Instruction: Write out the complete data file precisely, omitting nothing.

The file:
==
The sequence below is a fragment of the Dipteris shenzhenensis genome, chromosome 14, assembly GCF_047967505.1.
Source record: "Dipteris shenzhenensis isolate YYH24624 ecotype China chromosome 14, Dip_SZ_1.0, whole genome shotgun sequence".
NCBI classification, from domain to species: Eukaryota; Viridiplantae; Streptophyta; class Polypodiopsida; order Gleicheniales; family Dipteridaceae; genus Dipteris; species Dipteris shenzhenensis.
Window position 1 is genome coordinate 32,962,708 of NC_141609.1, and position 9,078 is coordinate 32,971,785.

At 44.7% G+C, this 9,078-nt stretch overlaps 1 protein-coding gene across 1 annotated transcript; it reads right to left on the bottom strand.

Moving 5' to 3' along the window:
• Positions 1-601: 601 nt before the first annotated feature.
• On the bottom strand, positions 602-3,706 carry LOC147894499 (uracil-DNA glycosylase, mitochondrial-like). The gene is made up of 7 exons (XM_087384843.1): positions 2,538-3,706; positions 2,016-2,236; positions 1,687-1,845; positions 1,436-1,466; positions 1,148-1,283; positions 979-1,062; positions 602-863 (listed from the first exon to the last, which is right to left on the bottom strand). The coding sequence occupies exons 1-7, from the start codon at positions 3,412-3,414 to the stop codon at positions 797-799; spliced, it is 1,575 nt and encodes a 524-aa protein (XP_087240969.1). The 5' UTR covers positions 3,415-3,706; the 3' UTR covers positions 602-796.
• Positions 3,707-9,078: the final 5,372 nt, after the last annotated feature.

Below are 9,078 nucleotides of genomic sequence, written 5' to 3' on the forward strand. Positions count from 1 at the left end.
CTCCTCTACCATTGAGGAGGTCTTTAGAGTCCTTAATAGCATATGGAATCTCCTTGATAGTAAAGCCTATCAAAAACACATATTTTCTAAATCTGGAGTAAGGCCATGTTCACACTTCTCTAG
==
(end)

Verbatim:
The sequence below is a fragment of the Dipteris shenzhenensis genome, chromosome 14, assembly GCF_047967505.1.
Source record: "Dipteris shenzhenensis isolate YYH24624 ecotype China chromosome 14, Dip_SZ_1.0, whole genome shotgun sequence".
NCBI classification, from domain to species: Eukaryota; Viridiplantae; Streptophyta; class Polypodiopsida; order Gleicheniales; family Dipteridaceae; genus Dipteris; species Dipteris shenzhenensis.
Window position 1 is genome coordinate 32,962,708 of NC_141609.1, and position 9,078 is coordinate 32,971,785.

At 44.7% G+C, this 9,078-nt stretch overlaps 1 protein-coding gene across 1 annotated transcript; it reads right to left on the bottom strand.

Moving 5' to 3' along the window:
• Positions 1-601: 601 nt before the first annotated feature.
• On the bottom strand, positions 602-3,706 carry LOC147894499 (uracil-DNA glycosylase, mitochondrial-like). The gene is made up of 7 exons (XM_087384843.1): positions 2,538-3,706; positions 2,016-2,236; positions 1,687-1,845; positions 1,436-1,466; positions 1,148-1,283; positions 979-1,062; positions 602-863 (listed from the first exon to the last, which is right to left on the bottom strand). The coding sequence occupies exons 1-7, from the start codon at positions 3,412-3,414 to the stop codon at positions 797-799; spliced, it is 1,575 nt and encodes a 524-aa protein (XP_087240969.1). The 5' UTR covers positions 3,415-3,706; the 3' UTR covers positions 602-796.
• Positions 3,707-9,078: the final 5,372 nt, after the last annotated feature.

Below are 9,078 nucleotides of genomic sequence, written 5' to 3' on the forward strand. Positions count from 1 at the left end.
CTCCTCTACCATTGAGGAGGTCTTTAGAGTCCTTAATAGCATATGGAATCTCCTTGATAGTAAAGCCTATCAAAAACACATATTTTCTAAATCTGGAGTAAGGCCATGTTCACACTTCTCTAG